Fast Facts: Cornell Students By NY County

4 11 2014

Unless otherwise noted, all source data comes from the Cornell University Factbook. For this, I’m only going to focus on the undergraduate population.

When I was a student at Cornell (oh, for those halcyon days of the late 2000s…yes, I am joking), there was a quip that 38% of the students come from New York State, but 90% of them are from New York City and its suburbs. An exaggeration, but the large presence of Westchester and Nassau and the like was forever a source of tension, if only a minor one. With access to Cornell’s enrollment figures, we can see by just how much downstaters dominate the student population.

For anyone from outside of New York, this post probably won’t be a whole lot of interest to you. But for the kids that want to play along at home, here’s a map of the counties of New York, all 62 of them.




In what should be a surprise to absolutely no one, Nassau County on Long Island and Westchester County comprise the largest sources of Cornell undergrads – 654 and 607 students respectively. Given 14,453 undergrads in fall 2014, that means these two counties alone account for 8.72% of the UG population. NYS students number 4,602 of that 14,453, 31.84% of the student body. If we define downstate as Orange, Putnam, and everything south (the definition of where upstate and downstate divide is fraught with contention, so I’m going with a rough middle ground), then downstate comprises 2,971 of those 4,602 students, 64.56%, or just under two-thirds. Only one county has no representation at Cornell – Hamilton, which has only 4,773 residents (2013 estimate), the smallest population for any county in the state.

Now, I can already hear the commentary now – “BC, you misleading and ignorant a–hole, these numbers should be presented per capita.” Way ahead of you, irritable dear reader. I downloaded the 2013 county census estimates and decided to do a little data magic, looking at enrollment per 100,000 residents of a given county.


Tompkins dominates, no surprise there. Westchester is next, showing that living in a county comprised of mostly affluent, tony suburbs with school districts to match is handy for getting into the Ivy Leagues. From there, we see it’s a mix of New York City’s affluent suburbs and counties close to Tompkins – though St. Lawrence, up by the Quebec border. is something of an anomaly.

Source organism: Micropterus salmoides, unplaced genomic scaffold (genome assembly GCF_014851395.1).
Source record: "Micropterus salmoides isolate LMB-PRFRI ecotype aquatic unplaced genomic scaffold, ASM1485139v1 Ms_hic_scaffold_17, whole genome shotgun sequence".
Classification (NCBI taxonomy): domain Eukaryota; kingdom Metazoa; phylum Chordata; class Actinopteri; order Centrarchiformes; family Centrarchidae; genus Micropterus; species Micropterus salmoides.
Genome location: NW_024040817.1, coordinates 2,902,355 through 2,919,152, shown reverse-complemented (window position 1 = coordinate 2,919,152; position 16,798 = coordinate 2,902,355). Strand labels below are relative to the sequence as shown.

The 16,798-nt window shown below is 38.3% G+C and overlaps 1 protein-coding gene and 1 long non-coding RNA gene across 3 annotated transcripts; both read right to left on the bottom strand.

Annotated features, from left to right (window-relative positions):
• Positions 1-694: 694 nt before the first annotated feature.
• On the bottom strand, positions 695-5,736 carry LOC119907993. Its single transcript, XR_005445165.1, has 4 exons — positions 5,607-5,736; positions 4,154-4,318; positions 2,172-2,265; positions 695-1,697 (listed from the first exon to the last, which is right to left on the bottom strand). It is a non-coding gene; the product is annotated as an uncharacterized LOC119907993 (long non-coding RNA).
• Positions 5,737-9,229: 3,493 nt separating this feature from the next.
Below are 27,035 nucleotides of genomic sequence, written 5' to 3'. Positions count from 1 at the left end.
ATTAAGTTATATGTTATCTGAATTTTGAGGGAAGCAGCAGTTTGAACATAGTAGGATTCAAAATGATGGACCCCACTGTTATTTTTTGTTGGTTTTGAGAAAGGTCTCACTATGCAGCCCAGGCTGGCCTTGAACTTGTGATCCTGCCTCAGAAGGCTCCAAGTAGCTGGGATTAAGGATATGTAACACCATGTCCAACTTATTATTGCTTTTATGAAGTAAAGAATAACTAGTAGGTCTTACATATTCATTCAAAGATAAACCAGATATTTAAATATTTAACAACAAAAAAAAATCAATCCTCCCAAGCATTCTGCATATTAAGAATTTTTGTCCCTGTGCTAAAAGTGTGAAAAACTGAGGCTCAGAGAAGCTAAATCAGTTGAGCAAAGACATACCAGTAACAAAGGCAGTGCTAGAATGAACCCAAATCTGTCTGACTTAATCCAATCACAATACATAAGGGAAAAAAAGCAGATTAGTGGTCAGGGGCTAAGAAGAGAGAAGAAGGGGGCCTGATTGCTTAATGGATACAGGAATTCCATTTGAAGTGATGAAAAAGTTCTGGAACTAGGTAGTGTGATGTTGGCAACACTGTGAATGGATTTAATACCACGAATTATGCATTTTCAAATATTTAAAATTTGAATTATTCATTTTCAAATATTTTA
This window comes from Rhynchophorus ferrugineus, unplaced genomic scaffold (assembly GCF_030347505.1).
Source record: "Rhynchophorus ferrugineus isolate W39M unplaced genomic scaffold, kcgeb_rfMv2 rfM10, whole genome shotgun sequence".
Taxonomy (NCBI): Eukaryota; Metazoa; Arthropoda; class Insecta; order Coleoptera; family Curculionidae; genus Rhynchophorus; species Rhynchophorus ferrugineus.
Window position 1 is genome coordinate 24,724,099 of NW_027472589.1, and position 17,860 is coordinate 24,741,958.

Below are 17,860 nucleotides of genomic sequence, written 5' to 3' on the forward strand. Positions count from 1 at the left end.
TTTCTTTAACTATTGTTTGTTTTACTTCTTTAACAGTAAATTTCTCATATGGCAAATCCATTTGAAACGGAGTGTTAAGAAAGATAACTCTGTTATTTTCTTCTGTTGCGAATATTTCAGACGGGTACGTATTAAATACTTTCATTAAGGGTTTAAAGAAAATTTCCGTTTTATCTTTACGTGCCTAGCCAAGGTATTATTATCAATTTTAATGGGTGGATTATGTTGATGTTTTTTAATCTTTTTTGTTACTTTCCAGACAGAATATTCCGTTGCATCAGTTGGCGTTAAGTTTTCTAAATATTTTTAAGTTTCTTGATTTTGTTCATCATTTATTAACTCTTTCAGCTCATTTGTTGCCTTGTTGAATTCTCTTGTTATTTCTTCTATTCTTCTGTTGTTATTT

One more thing I wanted to write up before concluding this post, which really only scrapes the tip of the iceberg. The percentage of NYS students continues to decrease as the enrollment increases, as shown below. In fall 2002, 38.93% of students came from NYS; in fall 2008, that number shrank to 33.85%; and by fall 2014, 31.84%. I have no idea if the state has any sort of minimum number or floor percentage that Cornell must adhere to, but if the trend continues, I could imagine some legislators pushing for one.


In sum – the 38% value hasn’t been accurate since 2002, so that quip was outdated by the time I started my time at the Big Red. The 90% value is also a little high, but there’s definitely a large contingent of NYC suburbanites in the student population, and it doesn’t see, so large when broken down to per capita values.



3 responses

4 11 2014
Cornell PhD

You would think that, given this disproportionate number of students, coupled with however many attend IC and general demand from the area, transportation options to NYC would be better than a $90 bus that’s booked up for months, a $45 bus that takes 5-6 rather than the 3.5 required hours because of unnecessary stops, or a hyperexpensive, often cancelled prop plane puddle jumper to an airport in a neighboring state (which brings up the fact that the NYC metro population represented at Cornell is likely even greater if you bring in NJ and CT counties).

Anyway, it’s a source of perennial frustration to me that no one realizes what a fantastic opportunity there is to run a nonstop bus to NY a few times a day (more on weekends) at Shortline prices or below; it would almost certainly be profitable and popular. At the very least, given it is building its new campus downstate, Cornell should increase access by beefing up its C2C bus fleet and bring prices down to the more reasonable price they were just a year ago. And Ithaca really needs to look into exploring intercity access as a means to succeed in general; being “centrally isolated” is a result of policy, not destiny.

29 11 2014
Cornell Senior

It would also be interesting to see the breakdown of NYS in specific schools. As an out-of-state student in ILR, I’m sure that more than one-third of the students are from ILR, most of whom are from downstate New York. The ILR school seems far less diverse than other schools.

3 11 2020
GUEST ROOM | “I’m praying that my vote is counted” — Voting Struggles Rob Students of Agency | The Cornell Daily Sun

[…] and bungling” at the New York City Elections Board, which governs voting in a city home to 8 percent of Cornell students. The Board, whose officials are appointed almost entirely by Democratic and Republican party bosses, […]

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